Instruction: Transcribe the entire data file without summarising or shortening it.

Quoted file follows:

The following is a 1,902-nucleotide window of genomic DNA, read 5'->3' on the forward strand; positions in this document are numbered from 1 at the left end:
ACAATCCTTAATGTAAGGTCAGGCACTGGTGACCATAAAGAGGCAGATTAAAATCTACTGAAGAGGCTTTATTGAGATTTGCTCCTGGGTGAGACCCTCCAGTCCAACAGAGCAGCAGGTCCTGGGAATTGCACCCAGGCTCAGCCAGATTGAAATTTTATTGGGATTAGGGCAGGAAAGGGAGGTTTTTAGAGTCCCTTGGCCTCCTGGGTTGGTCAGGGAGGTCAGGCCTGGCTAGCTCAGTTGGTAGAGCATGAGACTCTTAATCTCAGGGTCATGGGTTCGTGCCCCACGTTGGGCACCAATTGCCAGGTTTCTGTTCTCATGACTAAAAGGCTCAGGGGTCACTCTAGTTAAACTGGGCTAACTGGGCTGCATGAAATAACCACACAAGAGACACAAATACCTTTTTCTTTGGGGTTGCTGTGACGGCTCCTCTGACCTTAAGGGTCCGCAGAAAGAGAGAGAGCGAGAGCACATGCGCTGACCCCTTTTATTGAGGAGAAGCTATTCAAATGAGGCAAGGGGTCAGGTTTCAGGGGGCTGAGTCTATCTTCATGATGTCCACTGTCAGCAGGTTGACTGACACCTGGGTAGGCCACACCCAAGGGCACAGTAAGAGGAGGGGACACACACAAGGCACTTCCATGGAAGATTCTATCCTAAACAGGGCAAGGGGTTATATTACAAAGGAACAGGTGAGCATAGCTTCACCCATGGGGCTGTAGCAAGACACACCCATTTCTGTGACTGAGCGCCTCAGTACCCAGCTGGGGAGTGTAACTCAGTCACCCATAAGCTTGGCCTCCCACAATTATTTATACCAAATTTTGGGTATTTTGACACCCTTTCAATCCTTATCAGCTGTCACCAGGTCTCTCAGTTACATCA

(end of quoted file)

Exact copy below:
The following is a 1,902-nucleotide window of genomic DNA, read 5'->3' on the forward strand; positions in this document are numbered from 1 at the left end:
ACAATCCTTAATGTAAGGTCAGGCACTGGTGACCATAAAGAGGCAGATTAAAATCTACTGAAGAGGCTTTATTGAGATTTGCTCCTGGGTGAGACCCTCCAGTCCAACAGAGCAGCAGGTCCTGGGAATTGCACCCAGGCTCAGCCAGATTGAAATTTTATTGGGATTAGGGCAGGAAAGGGAGGTTTTTAGAGTCCCTTGGCCTCCTGGGTTGGTCAGGGAGGTCAGGCCTGGCTAGCTCAGTTGGTAGAGCATGAGACTCTTAATCTCAGGGTCATGGGTTCGTGCCCCACGTTGGGCACCAATTGCCAGGTTTCTGTTCTCATGACTAAAAGGCTCAGGGGTCACTCTAGTTAAACTGGGCTAACTGGGCTGCATGAAATAACCACACAAGAGACACAAATACCTTTTTCTTTGGGGTTGCTGTGACGGCTCCTCTGACCTTAAGGGTCCGCAGAAAGAGAGAGAGCGAGAGCACATGCGCTGACCCCTTTTATTGAGGAGAAGCTATTCAAATGAGGCAAGGGGTCAGGTTTCAGGGGGCTGAGTCTATCTTCATGATGTCCACTGTCAGCAGGTTGACTGACACCTGGGTAGGCCACACCCAAGGGCACAGTAAGAGGAGGGGACACACACAAGGCACTTCCATGGAAGATTCTATCCTAAACAGGGCAAGGGGTTATATTACAAAGGAACAGGTGAGCATAGCTTCACCCATGGGGCTGTAGCAAGACACACCCATTTCTGTGACTGAGCGCCTCAGTACCCAGCTGGGGAGTGTAACTCAGTCACCCATAAGCTTGGCCTCCCACAATTATTTATACCAAATTTTGGGTATTTTGACACCCTTTCAATCCTTATCAGCTGTCACCAGGTCTCTCAGTTACATCA